Digging into the successes and stumbles of Philly’s ambitious 25-year stormwater mitigation plan.
The tax incentives and grant funding are all connected to an ambitious 25-year project that the Philadelphia Water Department (PWD) and the city of Philadelphia set into motion seven years ago called Green City, Clean Waters (GCCW).
By the plan’s culmination, in 2036, the goal is to spend $2.4 billion (in 2036 dollars) on steering 85 percent of stormwater out of its sewer system to improve the quality of the rivers, streams and creeks that make up its local watershed. The result would bring Philadelphia in compliance with the Environmental Protection Agency’s Clean Water Act.
The Sustainable Business Network (SBN), an organization that acts as something of a chamber of commerce for green companies in Philadelphia, published a 2015 report in an effort to track the economic activity triggered by Green City, Clean Waters at the five-year anniversary of the program’s start. SBN’s analysis calculated the overall impact to be revenues of about $60 million a year, 430 local jobs created and close to $1 million generated in local taxes.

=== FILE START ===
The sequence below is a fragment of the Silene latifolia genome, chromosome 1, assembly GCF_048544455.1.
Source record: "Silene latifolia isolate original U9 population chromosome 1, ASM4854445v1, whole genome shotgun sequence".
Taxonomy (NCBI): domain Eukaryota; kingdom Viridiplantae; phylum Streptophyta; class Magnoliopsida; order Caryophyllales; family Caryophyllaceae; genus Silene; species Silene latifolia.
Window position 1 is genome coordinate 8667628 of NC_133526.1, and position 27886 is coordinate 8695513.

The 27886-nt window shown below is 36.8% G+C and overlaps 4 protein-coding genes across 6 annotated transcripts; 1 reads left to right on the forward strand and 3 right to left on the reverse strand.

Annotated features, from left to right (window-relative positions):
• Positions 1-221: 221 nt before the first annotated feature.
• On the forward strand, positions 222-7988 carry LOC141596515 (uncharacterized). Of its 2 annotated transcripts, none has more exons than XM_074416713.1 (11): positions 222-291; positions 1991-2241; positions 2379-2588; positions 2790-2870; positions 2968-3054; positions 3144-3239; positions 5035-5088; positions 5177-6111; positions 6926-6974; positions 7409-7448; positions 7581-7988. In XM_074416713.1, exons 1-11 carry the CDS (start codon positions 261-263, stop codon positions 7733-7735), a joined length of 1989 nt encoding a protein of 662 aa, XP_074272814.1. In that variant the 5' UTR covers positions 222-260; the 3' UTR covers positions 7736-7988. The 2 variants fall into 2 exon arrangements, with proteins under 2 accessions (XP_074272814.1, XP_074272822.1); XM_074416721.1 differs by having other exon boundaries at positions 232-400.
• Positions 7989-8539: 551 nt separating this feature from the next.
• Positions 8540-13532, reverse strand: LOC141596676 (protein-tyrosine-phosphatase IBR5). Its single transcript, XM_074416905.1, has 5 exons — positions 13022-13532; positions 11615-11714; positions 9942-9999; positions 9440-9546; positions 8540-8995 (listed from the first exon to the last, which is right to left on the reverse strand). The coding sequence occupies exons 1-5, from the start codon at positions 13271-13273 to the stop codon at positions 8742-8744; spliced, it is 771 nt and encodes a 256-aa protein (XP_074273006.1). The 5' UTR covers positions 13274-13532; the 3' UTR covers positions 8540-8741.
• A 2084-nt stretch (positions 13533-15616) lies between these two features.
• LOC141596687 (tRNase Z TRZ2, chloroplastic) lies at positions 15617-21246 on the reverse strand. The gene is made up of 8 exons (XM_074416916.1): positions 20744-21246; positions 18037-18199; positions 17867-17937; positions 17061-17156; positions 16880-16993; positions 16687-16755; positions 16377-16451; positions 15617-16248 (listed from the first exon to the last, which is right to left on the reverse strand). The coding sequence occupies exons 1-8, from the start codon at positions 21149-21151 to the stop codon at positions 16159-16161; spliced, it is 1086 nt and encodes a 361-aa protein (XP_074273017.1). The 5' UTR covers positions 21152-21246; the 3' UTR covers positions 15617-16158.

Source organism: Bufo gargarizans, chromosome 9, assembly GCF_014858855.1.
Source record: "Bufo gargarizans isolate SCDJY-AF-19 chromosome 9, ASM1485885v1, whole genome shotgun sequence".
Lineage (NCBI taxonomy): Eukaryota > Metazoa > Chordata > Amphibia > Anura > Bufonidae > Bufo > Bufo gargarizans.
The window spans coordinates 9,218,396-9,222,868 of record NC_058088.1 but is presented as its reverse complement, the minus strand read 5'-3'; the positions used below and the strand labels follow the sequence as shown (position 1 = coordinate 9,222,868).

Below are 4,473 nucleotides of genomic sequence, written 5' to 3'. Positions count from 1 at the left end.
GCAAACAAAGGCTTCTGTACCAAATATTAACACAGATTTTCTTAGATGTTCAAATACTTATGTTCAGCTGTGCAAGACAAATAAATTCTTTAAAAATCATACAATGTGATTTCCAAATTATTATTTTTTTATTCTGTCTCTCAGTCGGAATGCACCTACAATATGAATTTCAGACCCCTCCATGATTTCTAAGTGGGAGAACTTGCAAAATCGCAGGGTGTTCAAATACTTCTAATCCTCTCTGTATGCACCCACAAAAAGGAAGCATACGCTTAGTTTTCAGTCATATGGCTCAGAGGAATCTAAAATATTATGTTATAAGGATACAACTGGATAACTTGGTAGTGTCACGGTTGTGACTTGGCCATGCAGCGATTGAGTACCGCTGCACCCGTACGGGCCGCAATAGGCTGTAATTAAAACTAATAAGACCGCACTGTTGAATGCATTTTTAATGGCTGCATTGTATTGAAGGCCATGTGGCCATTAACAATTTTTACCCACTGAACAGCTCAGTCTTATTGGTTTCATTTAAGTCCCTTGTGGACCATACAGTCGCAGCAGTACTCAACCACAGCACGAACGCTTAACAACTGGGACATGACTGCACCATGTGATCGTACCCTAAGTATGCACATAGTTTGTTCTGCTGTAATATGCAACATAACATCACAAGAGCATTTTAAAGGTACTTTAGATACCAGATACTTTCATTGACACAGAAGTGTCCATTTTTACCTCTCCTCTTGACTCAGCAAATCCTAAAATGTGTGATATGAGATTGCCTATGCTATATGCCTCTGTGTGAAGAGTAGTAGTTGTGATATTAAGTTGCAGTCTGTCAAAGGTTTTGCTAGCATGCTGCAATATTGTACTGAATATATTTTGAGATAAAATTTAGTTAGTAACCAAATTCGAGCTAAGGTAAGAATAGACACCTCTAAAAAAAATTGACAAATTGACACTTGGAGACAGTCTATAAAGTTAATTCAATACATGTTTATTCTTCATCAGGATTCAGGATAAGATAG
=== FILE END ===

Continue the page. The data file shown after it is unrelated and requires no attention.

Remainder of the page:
A group within SBN, the Green Stormwater Infrastructure (GSI) Partners, reported close to 14 percent revenue growth, to $17.8 million in 2014. Based on the water utility’s expenditures projection of $1.2 billion (in 2009 dollars) over the life of Green City, Clean Waters, the SBN thinks predictions of a total economic impact of $3.1 billion are conservative. The same goes for the accompanying figures of 1,000 jobs created and $2 million in local tax revenues generated every year during the life of the project.
A map from 2017 showing the scope of completed projects connected to the Green City, Clear Waters program.
(Credit: Philadelphia Water Department)
Success breeds mimicry, and Philadelphia’s ambitious stormwater plans have been embraced with open arms. The PWD is literally — and happily — overrun by delegations who come to tour Green Water sites, research policies and take notes. During the past year Singapore, Rotterdam and Hiroshima have sent representatives. In this country, groups from New York City, Newark, Cumberland, San Antonio, Washington State and Hawaii have arrived to give the works a closer look.